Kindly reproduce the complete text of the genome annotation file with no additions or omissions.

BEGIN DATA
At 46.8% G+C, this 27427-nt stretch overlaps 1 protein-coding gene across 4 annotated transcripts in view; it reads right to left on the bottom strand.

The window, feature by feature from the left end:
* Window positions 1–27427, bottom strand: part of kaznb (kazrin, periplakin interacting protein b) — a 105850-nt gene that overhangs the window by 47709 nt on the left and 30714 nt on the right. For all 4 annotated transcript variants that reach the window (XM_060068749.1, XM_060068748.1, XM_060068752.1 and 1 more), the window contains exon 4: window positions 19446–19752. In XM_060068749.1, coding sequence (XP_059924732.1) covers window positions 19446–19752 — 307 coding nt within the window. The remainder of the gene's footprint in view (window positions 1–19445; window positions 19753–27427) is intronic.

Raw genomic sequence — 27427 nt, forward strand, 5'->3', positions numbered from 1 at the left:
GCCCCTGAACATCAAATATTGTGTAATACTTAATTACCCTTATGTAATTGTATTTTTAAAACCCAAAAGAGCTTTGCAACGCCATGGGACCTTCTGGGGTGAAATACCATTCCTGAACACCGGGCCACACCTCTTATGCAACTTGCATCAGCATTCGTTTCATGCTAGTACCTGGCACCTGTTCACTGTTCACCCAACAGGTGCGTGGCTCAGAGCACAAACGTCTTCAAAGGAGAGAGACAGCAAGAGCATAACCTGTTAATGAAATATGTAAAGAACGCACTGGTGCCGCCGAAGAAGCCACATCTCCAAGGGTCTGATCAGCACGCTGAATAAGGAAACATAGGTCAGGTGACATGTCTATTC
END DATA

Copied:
At 46.8% G+C, this 27427-nt stretch overlaps 1 protein-coding gene across 4 annotated transcripts in view; it reads right to left on the bottom strand.

The window, feature by feature from the left end:
* Window positions 1–27427, bottom strand: part of kaznb (kazrin, periplakin interacting protein b) — a 105850-nt gene that overhangs the window by 47709 nt on the left and 30714 nt on the right. For all 4 annotated transcript variants that reach the window (XM_060068749.1, XM_060068748.1, XM_060068752.1 and 1 more), the window contains exon 4: window positions 19446–19752. In XM_060068749.1, coding sequence (XP_059924732.1) covers window positions 19446–19752 — 307 coding nt within the window. The remainder of the gene's footprint in view (window positions 1–19445; window positions 19753–27427) is intronic.

Raw genomic sequence — 27427 nt, forward strand, 5'->3', positions numbered from 1 at the left:
GCCCCTGAACATCAAATATTGTGTAATACTTAATTACCCTTATGTAATTGTATTTTTAAAACCCAAAAGAGCTTTGCAACGCCATGGGACCTTCTGGGGTGAAATACCATTCCTGAACACCGGGCCACACCTCTTATGCAACTTGCATCAGCATTCGTTTCATGCTAGTACCTGGCACCTGTTCACTGTTCACCCAACAGGTGCGTGGCTCAGAGCACAAACGTCTTCAAAGGAGAGAGACAGCAAGAGCATAACCTGTTAATGAAATATGTAAAGAACGCACTGGTGCCGCCGAAGAAGCCACATCTCCAAGGGTCTGATCAGCACGCTGAATAAGGAAACATAGGTCAGGTGACATGTCTATTC